When a linear or rotary axis must follow a predefined move profile to reach or maintain a precise position, speed, or torque, a closed-loop servo system is often the best choice. Feedback from an encoder — mounted on the motor or directly on the axis — provides information regarding the system’s actual state (position, speed, or torque). This value is compared with the desired state, and the controller issues commands to correct any errors between them. In an ideal system, the control loop would be perfectly accurate and work instantaneously, and the desired state would be achieved without overshoot, oscillation, or extended settling time.
But in real-world applications, this is rarely the case, and servo control loops must be tuned to minimize the error between the commanded and actual values. When the goal of tuning is to minimize position error, one undesirable result can be that the system continuously overshoots and then undershoots, struggling to reach and settle at the target position. This if often referred to as “hunting.”
The underlying cause of hunting is that while the system is attempting to minimize error between the actual and commanded positions, the error is constantly varying. The system must react very quickly (high responsiveness) to implement corrective moves before the axis changes position. When there’s a lag between the detection of the error and the corrective move, the axis will overshoot the position. Now the error is in the opposite direction of the corrective move, and the system must initiate a corrective move in the reverse direction. The result is oscillation around the desired position, or hunting.
One way to reduce hunting is through proper tuning. Tuning is done by adjusting proportional (P), integral (I), and derivative (D) gains. Each gain plays a role in the system’s tendency to overshoot and cause hunting, and while servo tuning is as much art as it is science, understanding the gains and their effects on system behavior (and their interdependencies) can help prevent or reduce hunting.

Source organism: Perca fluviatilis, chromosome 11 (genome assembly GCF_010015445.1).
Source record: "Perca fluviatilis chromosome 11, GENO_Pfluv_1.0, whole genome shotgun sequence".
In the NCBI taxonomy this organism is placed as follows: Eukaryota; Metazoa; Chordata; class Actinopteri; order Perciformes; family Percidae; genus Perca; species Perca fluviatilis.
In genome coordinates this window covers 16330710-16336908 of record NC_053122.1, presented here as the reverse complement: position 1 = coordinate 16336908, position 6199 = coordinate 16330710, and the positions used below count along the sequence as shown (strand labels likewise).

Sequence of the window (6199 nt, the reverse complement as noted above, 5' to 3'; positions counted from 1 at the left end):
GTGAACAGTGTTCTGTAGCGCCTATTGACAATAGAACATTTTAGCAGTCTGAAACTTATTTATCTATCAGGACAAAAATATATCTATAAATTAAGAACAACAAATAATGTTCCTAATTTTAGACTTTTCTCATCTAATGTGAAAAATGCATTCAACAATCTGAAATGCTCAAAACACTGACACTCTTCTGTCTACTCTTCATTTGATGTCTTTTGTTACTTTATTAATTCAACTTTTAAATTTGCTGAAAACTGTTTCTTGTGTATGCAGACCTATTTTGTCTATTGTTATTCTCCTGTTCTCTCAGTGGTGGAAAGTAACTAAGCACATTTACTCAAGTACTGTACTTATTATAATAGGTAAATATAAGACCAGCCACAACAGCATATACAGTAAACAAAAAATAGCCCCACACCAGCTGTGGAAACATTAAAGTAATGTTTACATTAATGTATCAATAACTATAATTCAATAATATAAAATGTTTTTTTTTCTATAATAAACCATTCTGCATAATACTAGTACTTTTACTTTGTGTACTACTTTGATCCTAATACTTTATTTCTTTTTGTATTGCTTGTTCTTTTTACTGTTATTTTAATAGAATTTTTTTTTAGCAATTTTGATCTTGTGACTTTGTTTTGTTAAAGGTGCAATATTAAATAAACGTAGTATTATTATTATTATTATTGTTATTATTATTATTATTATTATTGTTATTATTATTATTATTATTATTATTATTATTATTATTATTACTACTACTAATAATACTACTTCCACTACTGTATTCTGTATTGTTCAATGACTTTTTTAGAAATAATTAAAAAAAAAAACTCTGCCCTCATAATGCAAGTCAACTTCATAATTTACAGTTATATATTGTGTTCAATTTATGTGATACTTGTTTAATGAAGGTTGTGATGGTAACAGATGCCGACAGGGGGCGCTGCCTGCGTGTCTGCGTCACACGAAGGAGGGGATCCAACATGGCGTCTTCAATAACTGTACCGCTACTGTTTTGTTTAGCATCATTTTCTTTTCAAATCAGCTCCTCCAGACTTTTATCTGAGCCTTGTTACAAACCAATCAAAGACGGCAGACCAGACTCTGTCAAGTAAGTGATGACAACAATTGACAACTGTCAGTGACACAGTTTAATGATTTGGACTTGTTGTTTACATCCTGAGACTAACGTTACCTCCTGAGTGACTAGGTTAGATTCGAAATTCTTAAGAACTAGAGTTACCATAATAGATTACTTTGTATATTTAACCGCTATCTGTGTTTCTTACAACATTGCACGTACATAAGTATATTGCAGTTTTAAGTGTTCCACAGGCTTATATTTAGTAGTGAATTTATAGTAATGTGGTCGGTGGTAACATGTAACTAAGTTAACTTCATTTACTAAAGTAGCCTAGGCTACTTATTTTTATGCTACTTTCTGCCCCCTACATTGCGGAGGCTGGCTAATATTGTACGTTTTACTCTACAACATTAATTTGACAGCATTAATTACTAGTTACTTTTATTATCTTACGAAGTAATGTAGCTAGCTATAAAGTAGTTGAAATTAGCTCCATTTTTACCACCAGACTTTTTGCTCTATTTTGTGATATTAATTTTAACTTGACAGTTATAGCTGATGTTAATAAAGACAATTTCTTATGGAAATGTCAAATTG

In general, a high proportional gain (Kp) can cause overshoot and oscillation, or hunting, for the target point, while the derivative gain (Kd) helps to dampen the system, reducing overshoot and oscillatory motion. A high integral gain (Ki) can also cause overshoot and hunting because it is determined by the sum of errors over time and increases at the end of the move.
If a servo system is appropriately tuned but still hunts for position, designers and machine builds can use other methods to improve positioning accuracy and settling time and reduce hunting. One method is to use a motor coupling that has good torsional stiffness and the ability to dampen vibrations. Couplings with these characteristics improve positioning accuracy and repeatability and reduce error in the actual position of the axis.
Another approach is to use a high-resolution encoder that also has low hysteresis, which can provide the control system with extremely accurate information regarding the true location of the axis, minimizing error corrections based on incorrect position information.